Ecology

Koalas spend most of their lives hanging in trees

Habitat

Koalas are native to Australia. They live in any area that contains the two they need to survive: Tree species that the koala can eat, usually eucalyptus, and other koalas. Because of this, koalas are always found in areas with eucalyptus trees, where other koalas will gather. In recent years, some habitats of koalas have been destroyed, leaving many koalas without trees to live in. Foundations such as the Australian Koala Foundation are trying to stop the destruction of the eucalyptus trees, but little of the land with the trees is protected, so not much can be done about it.[7]

Diet

Nearly all of the koala's diet consists of leaves from the eucalyptus tree. The leaves are not very nutritious, though, being extremely fibrous and low in nutrients. Because of this, the koala has to consume between 200 to 500 grams of the leaves per day. However, the leaves are not only low in nutrition, they are also poisonous. Fortunately, the koala's digestive system is very well adapted to dealing with these problems. The koala digests food very slowly, and the digestive tract is very long, allowing the koala to absorb almost all of what little nutrition lies in the leaves. The digestive tract can also detoxify the poisons found in the leaves, making it safe for the koala to consume them. The leaves have a lot of water in them as well, so the koala rarely needs to drink except in times of drought.[8]

Threats

Very few animals prey upon koalas, however, there are many other hazards that can hurt or kill them. The constant spread of human cities has encroached on koala habitats, introducing problems such as cars. The koala does not move very fast, making it very easy for one to be hit by a speeding car. Dogs and cats may also harm koalas. Humans also are constantly deforesting areas where the koalas live, destroying many of the trees that the koalas need to eat from. The dry environment in some of the koala's habitat can also cause many fires, which can kill koalas as well as destroy the trees that they eat from. Diseases also hurt many koalas. Chlamydia, a sexually transmitted disease, is a common disease among koalas, and can cause blindness, urinary tract infections, and reproductive tract infections. Chlamydia is not always a problem, but increased stress can cause an outbreak. Since a lot of the koala's trees are being destroyed, many koalas are stressed, and in small enough groups, chlamydia can be a serious problem.[9]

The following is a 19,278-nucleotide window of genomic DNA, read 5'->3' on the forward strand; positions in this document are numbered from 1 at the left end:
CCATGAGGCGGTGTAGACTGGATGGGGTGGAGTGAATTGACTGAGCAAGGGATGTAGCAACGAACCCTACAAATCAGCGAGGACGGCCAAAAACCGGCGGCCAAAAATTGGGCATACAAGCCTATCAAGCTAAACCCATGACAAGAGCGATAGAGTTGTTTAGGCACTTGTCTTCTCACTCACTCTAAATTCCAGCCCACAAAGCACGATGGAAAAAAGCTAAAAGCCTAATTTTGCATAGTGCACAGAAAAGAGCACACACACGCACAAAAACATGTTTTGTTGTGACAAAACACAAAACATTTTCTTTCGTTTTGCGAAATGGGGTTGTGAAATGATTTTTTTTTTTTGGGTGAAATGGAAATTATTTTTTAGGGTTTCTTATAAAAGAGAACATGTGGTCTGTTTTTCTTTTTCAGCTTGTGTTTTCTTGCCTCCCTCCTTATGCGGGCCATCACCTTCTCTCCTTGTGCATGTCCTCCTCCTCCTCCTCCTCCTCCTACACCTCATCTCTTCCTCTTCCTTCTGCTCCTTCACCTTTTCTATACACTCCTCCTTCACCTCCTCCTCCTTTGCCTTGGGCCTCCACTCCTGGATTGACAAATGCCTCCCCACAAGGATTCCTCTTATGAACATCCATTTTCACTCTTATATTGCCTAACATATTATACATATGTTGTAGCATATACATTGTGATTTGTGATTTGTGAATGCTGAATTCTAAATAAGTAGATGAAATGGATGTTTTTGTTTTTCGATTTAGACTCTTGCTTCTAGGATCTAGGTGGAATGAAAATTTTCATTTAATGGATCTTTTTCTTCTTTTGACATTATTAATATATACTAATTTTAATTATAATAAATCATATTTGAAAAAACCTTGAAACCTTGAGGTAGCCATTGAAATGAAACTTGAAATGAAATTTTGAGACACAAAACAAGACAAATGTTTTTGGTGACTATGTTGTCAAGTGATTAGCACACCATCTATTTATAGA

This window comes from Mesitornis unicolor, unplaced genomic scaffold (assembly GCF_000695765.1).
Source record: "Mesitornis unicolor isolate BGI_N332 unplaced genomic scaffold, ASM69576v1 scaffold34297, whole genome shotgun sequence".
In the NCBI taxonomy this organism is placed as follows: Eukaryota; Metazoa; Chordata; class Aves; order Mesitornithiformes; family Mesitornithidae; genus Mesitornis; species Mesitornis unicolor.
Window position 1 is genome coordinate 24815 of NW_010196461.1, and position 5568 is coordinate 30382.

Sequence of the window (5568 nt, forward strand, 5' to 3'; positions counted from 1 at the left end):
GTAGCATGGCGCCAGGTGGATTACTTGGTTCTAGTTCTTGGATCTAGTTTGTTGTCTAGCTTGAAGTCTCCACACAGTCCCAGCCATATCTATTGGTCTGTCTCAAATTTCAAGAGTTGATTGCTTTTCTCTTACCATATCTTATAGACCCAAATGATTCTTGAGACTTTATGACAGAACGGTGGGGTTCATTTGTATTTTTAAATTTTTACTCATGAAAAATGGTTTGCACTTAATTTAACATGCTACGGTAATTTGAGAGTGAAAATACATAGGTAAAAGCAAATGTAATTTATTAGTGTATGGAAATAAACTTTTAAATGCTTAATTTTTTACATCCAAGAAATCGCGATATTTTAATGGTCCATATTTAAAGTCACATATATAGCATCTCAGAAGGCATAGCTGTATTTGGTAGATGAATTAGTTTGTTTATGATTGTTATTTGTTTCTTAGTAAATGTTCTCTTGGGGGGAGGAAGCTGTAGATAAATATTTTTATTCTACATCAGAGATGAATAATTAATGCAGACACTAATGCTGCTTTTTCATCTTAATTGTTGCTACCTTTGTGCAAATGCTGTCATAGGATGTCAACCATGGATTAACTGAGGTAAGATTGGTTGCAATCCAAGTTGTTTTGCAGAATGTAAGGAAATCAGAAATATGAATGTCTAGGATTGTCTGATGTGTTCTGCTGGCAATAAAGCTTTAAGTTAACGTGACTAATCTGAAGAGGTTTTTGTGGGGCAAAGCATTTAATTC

Effects on the environment

In most areas inhabited by koalas, they are of little threat to the ecosystem since their numbers never grow too large. However, if koala populations rise too much, they can start to destroy the local plant life. In places such as Kangaroo Island, koalas thrive with little predation and an abundance of eucalyptus leaves. On Kangaroo Island, koala populations have risen to levels where they are beginning to destroy entire forests by eating all of the leaves, thereby killing the trees. Some people claim that the koalas are not the cause of the dying forests, but that doesn't seem likely since removing the koalas from the area is the only thing that revitalizes the trees. The Australian government has tried shipping out koalas or sterilizing males to reduce the populations, but since there are no serious threats against the koalas on Kangaroo Island, the populations continue to grow.[10]

Gallery

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Marsupials

References

  1. Koala TaxonomyAustralian Koala Foundation, Accessed February 3, 2011
  2. Koala National Geographic, Accessed February 2, 2011
  3. 3.0 3.1 Interesting facts about koalas Australian Koala Foundation, Accessed February 2, 2011
  4. 4.0 4.1 4.2 Koalas TheKoala.com, Accessed February 2, 2011
  5. Physical Characteristics of the Koala Australian Koala Foundation, Accessed February 15, 2011
  6. Life cycle of the koalaAustralian Koala Foundation, Accessed February 3, 2011
  7. Koala habitatAustralian Koala Foundation, Accessed February 8, 2011
  8. The Koalas Diet and DigestionAustralian Koala Foundation, Accessed February 8, 2011
  9. Threats to the koala Australian Koala Foundation, Accessed February 14, 2011
  10. Koalas Overrunning Australia Island "Ark" Bijal Trivedi, National Geographic News, May 10, 2002